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WVU expert: Deadly Guatemalan eruption highlights dangers, differences in volcanic activity

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WVU's Graham Andrews can offer comment on volcanic activity.

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Sunday's deadly eruption of Volcan Fuego in Guatemala highlights the dangers of volcanoes and the differences between them, according to Graham Andrews, West Virgnia University volcanologist. Unlike the relatively peaceful, if still devastating, eruption on-going on Hawai'i, yesterday's eruption of Fuego was very violent and overwhelmed the areas surrounding the volcano, including residential areas. 

Graham Andrews
Assistant Professor of Geology
Dept. of Geology & Geography

“Rather than lava flows like on Hawai'i, Sunday's eruption produced pyroclastic flows, avalanches of boiling-hot gas, and magma and rocks fragments that travel down the slope of the volcano at 100s of meters per second. Pyroclastic flows are the most dangerous volcanic hazard, responsible for deadly eruptions like Vesuvius that devastated Pompeii. People can out-run a lava flow, they cannot out-run a pyroclastic flow. Hopefully, Sunday's eruption, the largest at Fuego since 1994, is a one-off, but even if there isn't a new eruption in the coming weeks, the flanks of the volcano and the newly erupted ash are liable to produce hot mudflows (lahars) whenever it next rains, producing a second pulse of inundating, potentially deadly, floods in already impacted communities.”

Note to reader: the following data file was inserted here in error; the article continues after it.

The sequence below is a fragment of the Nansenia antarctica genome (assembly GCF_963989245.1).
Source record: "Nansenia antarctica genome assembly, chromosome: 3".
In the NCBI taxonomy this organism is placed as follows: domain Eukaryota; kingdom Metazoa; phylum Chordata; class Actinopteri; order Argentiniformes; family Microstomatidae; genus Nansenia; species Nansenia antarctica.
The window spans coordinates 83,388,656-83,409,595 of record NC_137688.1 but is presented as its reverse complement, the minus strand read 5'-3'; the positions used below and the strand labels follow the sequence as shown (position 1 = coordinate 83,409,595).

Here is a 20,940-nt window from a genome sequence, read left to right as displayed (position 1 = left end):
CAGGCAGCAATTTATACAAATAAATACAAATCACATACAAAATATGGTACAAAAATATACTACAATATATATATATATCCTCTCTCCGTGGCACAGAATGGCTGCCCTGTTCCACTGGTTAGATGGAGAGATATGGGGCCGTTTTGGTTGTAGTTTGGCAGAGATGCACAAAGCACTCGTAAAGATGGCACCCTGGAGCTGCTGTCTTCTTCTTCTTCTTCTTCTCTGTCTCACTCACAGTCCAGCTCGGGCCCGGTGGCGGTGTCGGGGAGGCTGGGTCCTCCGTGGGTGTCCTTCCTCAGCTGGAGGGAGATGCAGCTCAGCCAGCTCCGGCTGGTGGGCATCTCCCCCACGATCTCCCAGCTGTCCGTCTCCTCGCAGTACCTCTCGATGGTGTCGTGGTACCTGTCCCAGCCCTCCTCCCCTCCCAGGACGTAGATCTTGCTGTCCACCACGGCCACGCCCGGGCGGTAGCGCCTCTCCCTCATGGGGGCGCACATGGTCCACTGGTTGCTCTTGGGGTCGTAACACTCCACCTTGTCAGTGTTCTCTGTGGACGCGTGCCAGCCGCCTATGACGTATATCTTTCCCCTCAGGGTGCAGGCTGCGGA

Graham Andrews audiofile (2:00)

Contact information: 304.293.2192;

West Virginia University experts can provide commentary, insights and opinions on various news topics. Search for an expert by name, title, area of expertise, or college/school/department in the Experts Database at WVU Today.



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